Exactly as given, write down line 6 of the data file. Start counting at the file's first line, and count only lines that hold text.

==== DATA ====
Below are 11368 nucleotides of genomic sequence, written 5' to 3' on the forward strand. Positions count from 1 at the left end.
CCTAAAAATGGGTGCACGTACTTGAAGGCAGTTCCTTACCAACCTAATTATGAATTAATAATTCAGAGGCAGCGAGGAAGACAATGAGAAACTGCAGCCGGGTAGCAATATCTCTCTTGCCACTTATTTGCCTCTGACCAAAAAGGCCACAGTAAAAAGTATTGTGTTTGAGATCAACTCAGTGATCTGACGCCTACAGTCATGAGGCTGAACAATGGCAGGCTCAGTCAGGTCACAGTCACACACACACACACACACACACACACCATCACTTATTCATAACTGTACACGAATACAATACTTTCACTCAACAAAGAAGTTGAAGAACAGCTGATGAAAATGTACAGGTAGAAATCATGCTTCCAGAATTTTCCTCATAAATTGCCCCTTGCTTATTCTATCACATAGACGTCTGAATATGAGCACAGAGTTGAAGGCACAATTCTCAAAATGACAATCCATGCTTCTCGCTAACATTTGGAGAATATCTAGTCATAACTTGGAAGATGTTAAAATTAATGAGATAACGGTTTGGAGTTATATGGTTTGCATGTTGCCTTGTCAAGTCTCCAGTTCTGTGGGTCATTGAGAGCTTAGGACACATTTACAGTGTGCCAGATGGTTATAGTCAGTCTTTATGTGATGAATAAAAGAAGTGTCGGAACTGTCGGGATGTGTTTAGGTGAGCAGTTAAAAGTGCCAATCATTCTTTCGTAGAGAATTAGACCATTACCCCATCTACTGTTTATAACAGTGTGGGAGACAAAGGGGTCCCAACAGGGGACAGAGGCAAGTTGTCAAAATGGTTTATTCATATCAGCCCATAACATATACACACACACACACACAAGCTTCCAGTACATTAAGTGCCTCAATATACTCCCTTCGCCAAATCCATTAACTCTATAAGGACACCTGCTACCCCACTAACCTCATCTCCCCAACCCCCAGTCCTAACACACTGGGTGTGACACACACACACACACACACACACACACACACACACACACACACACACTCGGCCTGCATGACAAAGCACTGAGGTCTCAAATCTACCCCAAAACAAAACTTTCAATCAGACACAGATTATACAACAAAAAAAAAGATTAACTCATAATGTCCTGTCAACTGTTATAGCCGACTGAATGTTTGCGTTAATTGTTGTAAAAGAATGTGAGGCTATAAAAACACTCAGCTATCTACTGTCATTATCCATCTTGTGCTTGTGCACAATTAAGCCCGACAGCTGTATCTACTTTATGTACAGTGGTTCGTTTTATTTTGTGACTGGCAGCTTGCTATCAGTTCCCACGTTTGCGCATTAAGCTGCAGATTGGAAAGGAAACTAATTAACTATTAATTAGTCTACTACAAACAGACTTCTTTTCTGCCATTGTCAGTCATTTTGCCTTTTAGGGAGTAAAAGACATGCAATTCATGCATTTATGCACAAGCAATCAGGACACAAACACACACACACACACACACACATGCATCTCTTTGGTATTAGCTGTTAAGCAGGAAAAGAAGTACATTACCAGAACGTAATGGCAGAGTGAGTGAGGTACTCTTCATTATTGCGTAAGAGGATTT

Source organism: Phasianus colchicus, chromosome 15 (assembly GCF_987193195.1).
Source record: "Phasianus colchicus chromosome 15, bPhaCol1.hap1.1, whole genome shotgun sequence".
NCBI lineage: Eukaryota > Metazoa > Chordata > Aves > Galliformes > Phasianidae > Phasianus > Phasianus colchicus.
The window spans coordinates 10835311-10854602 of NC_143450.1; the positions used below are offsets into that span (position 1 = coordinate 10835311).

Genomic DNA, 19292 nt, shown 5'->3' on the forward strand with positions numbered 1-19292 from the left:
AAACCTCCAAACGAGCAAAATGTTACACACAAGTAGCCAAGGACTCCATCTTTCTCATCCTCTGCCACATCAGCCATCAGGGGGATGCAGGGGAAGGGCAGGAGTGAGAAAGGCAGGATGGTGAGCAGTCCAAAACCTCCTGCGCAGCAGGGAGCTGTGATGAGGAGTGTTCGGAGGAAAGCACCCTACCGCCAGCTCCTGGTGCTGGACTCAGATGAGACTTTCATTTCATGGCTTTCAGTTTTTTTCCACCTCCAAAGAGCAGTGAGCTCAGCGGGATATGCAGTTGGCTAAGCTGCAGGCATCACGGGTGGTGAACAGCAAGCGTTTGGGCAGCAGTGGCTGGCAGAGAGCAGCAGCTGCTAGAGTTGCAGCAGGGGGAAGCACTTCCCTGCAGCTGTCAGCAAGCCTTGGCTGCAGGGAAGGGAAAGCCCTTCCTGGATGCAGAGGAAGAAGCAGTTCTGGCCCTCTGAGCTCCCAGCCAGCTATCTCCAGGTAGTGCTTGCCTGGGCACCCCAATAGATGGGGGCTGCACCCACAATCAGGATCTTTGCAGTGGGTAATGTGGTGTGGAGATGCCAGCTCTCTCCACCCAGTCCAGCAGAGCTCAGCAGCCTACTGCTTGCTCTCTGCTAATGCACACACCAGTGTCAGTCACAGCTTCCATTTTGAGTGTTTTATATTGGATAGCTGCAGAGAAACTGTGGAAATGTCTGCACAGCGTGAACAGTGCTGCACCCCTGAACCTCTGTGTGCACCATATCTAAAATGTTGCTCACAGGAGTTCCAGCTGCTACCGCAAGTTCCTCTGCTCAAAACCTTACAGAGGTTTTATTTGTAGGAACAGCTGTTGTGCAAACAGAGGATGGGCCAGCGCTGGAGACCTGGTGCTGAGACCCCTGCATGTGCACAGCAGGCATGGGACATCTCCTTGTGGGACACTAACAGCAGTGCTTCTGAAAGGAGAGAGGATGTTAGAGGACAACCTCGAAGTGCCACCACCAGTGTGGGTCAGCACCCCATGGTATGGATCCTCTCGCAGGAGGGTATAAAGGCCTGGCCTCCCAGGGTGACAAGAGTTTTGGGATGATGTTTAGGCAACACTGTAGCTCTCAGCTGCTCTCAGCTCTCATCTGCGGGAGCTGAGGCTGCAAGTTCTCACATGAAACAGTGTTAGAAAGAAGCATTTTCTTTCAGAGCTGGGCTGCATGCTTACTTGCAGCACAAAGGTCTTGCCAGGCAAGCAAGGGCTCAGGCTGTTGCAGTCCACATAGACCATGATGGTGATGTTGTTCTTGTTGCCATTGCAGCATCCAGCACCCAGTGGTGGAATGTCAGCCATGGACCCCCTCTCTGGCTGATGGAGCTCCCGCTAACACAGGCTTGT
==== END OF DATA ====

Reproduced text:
The window spans coordinates 10835311-10854602 of NC_143450.1; the positions used below are offsets into that span (position 1 = coordinate 10835311).